Klinefelter syndrome refers to a collection of characteristics in males that are caused by having two or more X chromosomes (instead of a normal chromosomal makeup of 46,XY, people with Klinefelter syndrome usually have 47,XXY) . Although it’s the most common chromosomal disorder affecting men, limited awareness among the public and health professionals contributes to many men being undiagnosed. The effects of Klinefelter syndrome also vary significantly between different people. In some individuals, the signs and symptoms of Klinefelter syndrome can be so that they, their parents, partners, and their doctors may not even realise they have the condition.
Klinefelter syndrome is beginning to be picked up more often, because of changes to prenatal screening. The prenatal diagnosis rate of 47,XXY increased from about 1 in 10,000 births in 2005 to more than 4 in 10,000 births in 2020. However, prenatal testing for Klinefelter syndrome is not routine, because the balance between the pros and cons is not well understood.
Prenatal screening of Klinefelter syndrome
Klinefelter syndrome is diagnosed by examining someone’s karyotype, which is done using a small sample of blood or other tissue. Testing for 47,XXY during pregnancy is optional and should be discussed with your doctor, midwife or genetic counsellor.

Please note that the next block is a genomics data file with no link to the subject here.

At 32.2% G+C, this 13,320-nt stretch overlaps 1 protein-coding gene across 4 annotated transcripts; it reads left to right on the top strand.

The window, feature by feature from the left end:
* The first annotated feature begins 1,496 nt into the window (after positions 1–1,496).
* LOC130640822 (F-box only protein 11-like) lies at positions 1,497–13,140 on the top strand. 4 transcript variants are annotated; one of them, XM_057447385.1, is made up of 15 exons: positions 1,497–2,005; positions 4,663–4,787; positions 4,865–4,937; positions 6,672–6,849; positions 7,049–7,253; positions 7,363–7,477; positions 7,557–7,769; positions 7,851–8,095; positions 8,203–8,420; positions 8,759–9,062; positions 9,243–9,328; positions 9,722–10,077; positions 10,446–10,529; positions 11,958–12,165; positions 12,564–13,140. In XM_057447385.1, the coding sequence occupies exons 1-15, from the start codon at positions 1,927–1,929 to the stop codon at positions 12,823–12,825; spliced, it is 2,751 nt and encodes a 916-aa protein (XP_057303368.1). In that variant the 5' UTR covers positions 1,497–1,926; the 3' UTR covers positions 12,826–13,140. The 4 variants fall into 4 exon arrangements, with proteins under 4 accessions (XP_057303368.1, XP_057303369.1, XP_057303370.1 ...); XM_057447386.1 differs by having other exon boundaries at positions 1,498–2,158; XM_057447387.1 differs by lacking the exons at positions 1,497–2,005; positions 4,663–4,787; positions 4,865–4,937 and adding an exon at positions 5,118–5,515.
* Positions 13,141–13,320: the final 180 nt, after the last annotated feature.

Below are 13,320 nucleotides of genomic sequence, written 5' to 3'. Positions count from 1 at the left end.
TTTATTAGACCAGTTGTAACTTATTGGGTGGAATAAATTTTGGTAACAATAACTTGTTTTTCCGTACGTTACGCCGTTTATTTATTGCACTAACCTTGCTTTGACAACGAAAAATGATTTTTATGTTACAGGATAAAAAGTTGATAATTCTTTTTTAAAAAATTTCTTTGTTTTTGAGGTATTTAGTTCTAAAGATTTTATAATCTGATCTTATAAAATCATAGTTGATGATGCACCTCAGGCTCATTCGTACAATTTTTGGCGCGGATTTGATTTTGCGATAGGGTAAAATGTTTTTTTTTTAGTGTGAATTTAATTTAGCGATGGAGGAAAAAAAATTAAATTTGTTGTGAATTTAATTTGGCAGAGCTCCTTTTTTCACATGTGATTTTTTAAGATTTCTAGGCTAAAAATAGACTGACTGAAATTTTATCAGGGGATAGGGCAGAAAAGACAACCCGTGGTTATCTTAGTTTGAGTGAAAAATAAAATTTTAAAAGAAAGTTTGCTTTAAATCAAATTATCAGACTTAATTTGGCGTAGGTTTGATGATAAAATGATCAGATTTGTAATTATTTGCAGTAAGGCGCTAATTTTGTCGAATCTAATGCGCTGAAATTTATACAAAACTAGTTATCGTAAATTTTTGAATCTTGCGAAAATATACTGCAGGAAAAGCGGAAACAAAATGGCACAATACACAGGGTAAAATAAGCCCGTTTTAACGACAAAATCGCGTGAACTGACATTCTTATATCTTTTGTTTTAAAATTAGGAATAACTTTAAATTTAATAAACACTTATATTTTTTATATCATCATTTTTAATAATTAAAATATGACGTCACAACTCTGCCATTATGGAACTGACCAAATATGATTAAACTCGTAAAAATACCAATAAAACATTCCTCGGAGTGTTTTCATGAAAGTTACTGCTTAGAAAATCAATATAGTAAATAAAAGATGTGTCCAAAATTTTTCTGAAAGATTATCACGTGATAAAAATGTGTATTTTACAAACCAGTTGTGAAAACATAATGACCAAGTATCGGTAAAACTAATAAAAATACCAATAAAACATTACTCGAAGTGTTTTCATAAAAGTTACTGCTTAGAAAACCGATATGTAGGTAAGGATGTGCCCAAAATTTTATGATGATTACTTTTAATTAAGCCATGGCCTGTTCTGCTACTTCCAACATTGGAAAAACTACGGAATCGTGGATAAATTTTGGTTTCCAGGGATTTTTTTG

After 10 weeks of pregnancy, non-invasive prenatal testing (NIPT) can look at small pieces of DNA in a sample of the mother’s blood, to determine the likelihood that her fetus has one of the most common chromosome conditions: trisomy 21 (Down syndrome), trisomy 18 or trisomy 13. There is also an option to screen for sex chromosome aneuploidies (conditions in which individuals have an abnormal number of sex chromosomes) which can identify Klinefelter syndrome, Turner syndrome (45,X), Jacobs syndrome (47,XYY), Triple X and XXYY.
NIPT might show your baby has a high risk of Klinefelter syndrome, but this is not confirmation. In some cases, high-risk results for 47,XXY may represent ‘false positives’. Chorionic villus sampling (CVS) or amniocentesis can diagnose Klinefelter syndrome. These diagnostic tests provide a more accurate result as they are generally directly testing the fetus. The procedures for CVS and amniocentesis carry a very small risk of miscarriage.
Genetic counselling for Klinefelter syndrome
Women with a high-risk screening result should have access to genetic counselling services for support. Genetic counsellors have specialist knowledge in human genetics, counselling and communication, and are experts at making complex medical information understandable. They provide practical, up-to-date information to individuals and families about genetic conditions like Klinefelter syndrome and assist them in making informed decisions that are right for them and their families.
A prenatal diagnosis of Klinefelter syndrome can be challenging for families, the type of medical professional providing counselling can impact the outcome of the pregnancy. Healthcare providers should have an up-to-date understanding of the condition, but many might not. If you aren’t referred to a genetic counsellor, you can ask to be.
 Loughry, L, Pynaker, C, White, M, Halliday, J, Hui, L. (2022) State-wide increase in prenatal diagnosis of klinefelter syndrome on amniocentesis and chorionic villus sampling: Impact of non-invasive prenatal testing for sex chromosome conditions. Prenat Diagn
 Turriff A, Macnamara E, Levy HP, et al. (2016) The impact of living with Klinefelter syndrome: a qualitative exploration of adolescents and adults. J Gen Counseling